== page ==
Word of the Day : November 25, 2018


noun uh-KLOO-zhun


1 : the act of occluding : the state of being occluded: such as

a : the complete obstruction of the breath passage in the articulation of a speech sound

b : the bringing of the opposing surfaces of the teeth of the two jaws into contact; also : the relation between the surfaces when in contact

c : the inclusion or sorption of gas trapped during solidification of a material

2 : the front formed by a cold front overtaking a warm front and lifting the warm air above the earth's surface

Did You Know?

Occlusion is a descendant of the Latin verb occludere, meaning "to close up." Occludere in turn comes from the prefix ob-, here meaning "in the way," and the verb claudere, meaning "to close or shut." Occlusion is one of many English terms derived from claudere. Some others are recluse, seclusion, and exclude. An occlusion occurs when something has been closed up or blocked off. Almost all heart attacks are the result of the occlusion of a coronary (heart) artery by a blood clot. When a person's upper and lower teeth form a malocclusion, they close incorrectly or badly. An occlusion, or occluded front, happens when a fast-moving cold front overtakes a slow-moving warm front and slides underneath it, lifting the warm air and blocking its movement.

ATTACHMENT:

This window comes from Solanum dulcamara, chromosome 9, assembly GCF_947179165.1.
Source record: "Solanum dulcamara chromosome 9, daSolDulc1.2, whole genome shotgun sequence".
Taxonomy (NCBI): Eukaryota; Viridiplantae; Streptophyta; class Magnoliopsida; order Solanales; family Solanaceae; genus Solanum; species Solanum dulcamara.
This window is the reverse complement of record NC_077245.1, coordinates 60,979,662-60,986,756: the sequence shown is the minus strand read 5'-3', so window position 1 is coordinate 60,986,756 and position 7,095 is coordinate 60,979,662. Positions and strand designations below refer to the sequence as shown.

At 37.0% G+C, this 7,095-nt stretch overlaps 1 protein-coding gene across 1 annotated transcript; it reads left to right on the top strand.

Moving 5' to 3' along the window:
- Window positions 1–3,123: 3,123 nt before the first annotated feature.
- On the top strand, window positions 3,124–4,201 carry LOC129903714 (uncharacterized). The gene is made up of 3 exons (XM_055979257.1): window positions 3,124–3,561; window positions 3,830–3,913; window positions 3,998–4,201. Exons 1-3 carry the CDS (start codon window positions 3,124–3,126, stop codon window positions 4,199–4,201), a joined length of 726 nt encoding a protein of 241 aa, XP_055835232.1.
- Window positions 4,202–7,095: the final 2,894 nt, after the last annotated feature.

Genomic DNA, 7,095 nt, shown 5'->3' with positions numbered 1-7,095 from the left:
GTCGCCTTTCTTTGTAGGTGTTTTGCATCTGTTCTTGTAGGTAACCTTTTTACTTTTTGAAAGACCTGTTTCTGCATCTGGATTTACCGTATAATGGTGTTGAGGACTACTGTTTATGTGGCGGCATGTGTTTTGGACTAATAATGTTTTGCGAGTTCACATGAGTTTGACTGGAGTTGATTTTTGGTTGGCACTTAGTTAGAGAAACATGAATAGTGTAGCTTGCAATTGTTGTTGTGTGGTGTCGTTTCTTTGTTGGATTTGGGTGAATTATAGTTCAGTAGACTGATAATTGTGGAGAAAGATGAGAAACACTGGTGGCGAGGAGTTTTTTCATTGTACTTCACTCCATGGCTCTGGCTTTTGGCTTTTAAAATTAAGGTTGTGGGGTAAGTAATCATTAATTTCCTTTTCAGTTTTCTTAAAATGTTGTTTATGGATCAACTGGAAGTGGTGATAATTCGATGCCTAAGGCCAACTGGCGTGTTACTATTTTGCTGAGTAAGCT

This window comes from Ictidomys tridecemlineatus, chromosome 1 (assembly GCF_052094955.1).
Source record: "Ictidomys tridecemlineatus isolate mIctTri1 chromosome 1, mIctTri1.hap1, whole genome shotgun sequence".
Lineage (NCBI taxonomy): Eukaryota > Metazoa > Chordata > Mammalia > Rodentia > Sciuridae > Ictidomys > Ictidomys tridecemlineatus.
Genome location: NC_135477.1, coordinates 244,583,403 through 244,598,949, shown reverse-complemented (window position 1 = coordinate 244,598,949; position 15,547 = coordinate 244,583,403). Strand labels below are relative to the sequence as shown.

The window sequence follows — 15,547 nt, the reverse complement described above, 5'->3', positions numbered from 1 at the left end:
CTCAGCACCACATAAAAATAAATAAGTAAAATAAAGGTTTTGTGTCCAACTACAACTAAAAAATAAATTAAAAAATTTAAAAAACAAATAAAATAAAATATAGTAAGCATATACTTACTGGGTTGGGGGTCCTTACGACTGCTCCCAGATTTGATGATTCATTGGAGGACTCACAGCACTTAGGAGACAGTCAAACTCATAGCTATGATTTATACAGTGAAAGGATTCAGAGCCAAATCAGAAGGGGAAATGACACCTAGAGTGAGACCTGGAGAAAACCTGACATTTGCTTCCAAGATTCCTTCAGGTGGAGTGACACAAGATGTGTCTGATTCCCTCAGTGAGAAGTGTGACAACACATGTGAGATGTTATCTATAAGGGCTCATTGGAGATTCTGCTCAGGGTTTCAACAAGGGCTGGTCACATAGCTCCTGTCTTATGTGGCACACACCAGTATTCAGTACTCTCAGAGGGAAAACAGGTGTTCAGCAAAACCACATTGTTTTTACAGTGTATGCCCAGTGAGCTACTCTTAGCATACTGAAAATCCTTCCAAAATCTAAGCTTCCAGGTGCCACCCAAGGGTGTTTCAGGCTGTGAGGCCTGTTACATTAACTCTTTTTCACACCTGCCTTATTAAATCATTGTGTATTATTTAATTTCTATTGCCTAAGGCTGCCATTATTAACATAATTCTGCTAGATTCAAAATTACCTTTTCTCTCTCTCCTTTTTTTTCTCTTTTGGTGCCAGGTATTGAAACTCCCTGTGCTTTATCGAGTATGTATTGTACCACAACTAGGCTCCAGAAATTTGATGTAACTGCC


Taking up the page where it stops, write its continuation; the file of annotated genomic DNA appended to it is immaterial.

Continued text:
The meteorologist said that the weakening occlusion heading up the coast would lead to off-and-on rain showers throughout the night.

"The company's facial recognition technology can identify a particular person even in complex situations and accounts for variables like facial changes, age-gender handling, as well as facial occlusion." — Abhishek Baxi, Forbes, 28 Sept. 2018

Word Family Quiz

What member of the claudere family can refer to a monastery or convent?



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